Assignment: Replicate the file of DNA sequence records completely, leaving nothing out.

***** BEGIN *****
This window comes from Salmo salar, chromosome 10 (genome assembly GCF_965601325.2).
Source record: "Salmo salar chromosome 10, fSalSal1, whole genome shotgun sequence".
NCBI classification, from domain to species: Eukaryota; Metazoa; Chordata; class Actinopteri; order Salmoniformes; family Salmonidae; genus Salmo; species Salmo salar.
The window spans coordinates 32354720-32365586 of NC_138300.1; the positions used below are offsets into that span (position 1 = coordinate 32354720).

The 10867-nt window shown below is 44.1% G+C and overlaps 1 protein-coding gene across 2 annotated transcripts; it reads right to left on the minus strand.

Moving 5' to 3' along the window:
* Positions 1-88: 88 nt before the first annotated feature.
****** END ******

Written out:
This window comes from Salmo salar, chromosome 10 (genome assembly GCF_965601325.2).
Source record: "Salmo salar chromosome 10, fSalSal1, whole genome shotgun sequence".
NCBI classification, from domain to species: Eukaryota; Metazoa; Chordata; class Actinopteri; order Salmoniformes; family Salmonidae; genus Salmo; species Salmo salar.
The window spans coordinates 32354720-32365586 of NC_138300.1; the positions used below are offsets into that span (position 1 = coordinate 32354720).

The 10867-nt window shown below is 44.1% G+C and overlaps 1 protein-coding gene across 2 annotated transcripts; it reads right to left on the minus strand.

Moving 5' to 3' along the window:
* Positions 1-88: 88 nt before the first annotated feature.